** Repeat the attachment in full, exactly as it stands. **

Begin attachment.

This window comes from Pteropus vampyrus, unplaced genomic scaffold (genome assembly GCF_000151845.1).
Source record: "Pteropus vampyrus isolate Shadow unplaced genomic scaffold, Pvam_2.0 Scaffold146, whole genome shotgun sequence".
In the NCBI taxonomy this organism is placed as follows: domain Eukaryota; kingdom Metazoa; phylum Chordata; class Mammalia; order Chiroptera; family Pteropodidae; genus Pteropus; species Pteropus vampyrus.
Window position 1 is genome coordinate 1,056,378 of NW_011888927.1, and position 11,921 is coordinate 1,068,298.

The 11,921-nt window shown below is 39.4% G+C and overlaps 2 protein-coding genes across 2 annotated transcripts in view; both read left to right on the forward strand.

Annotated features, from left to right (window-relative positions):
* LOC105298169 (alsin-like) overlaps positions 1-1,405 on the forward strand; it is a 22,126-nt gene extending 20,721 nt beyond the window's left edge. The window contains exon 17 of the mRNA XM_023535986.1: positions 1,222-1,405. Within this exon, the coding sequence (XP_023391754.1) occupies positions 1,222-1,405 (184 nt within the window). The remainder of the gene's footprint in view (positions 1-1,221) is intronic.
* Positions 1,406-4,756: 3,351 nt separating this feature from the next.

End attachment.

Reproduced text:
This window comes from Pteropus vampyrus, unplaced genomic scaffold (genome assembly GCF_000151845.1).
Source record: "Pteropus vampyrus isolate Shadow unplaced genomic scaffold, Pvam_2.0 Scaffold146, whole genome shotgun sequence".
In the NCBI taxonomy this organism is placed as follows: domain Eukaryota; kingdom Metazoa; phylum Chordata; class Mammalia; order Chiroptera; family Pteropodidae; genus Pteropus; species Pteropus vampyrus.
Window position 1 is genome coordinate 1,056,378 of NW_011888927.1, and position 11,921 is coordinate 1,068,298.

The 11,921-nt window shown below is 39.4% G+C and overlaps 2 protein-coding genes across 2 annotated transcripts in view; both read left to right on the forward strand.

Annotated features, from left to right (window-relative positions):
* LOC105298169 (alsin-like) overlaps positions 1-1,405 on the forward strand; it is a 22,126-nt gene extending 20,721 nt beyond the window's left edge. The window contains exon 17 of the mRNA XM_023535986.1: positions 1,222-1,405. Within this exon, the coding sequence (XP_023391754.1) occupies positions 1,222-1,405 (184 nt within the window). The remainder of the gene's footprint in view (positions 1-1,221) is intronic.
* Positions 1,406-4,756: 3,351 nt separating this feature from the next.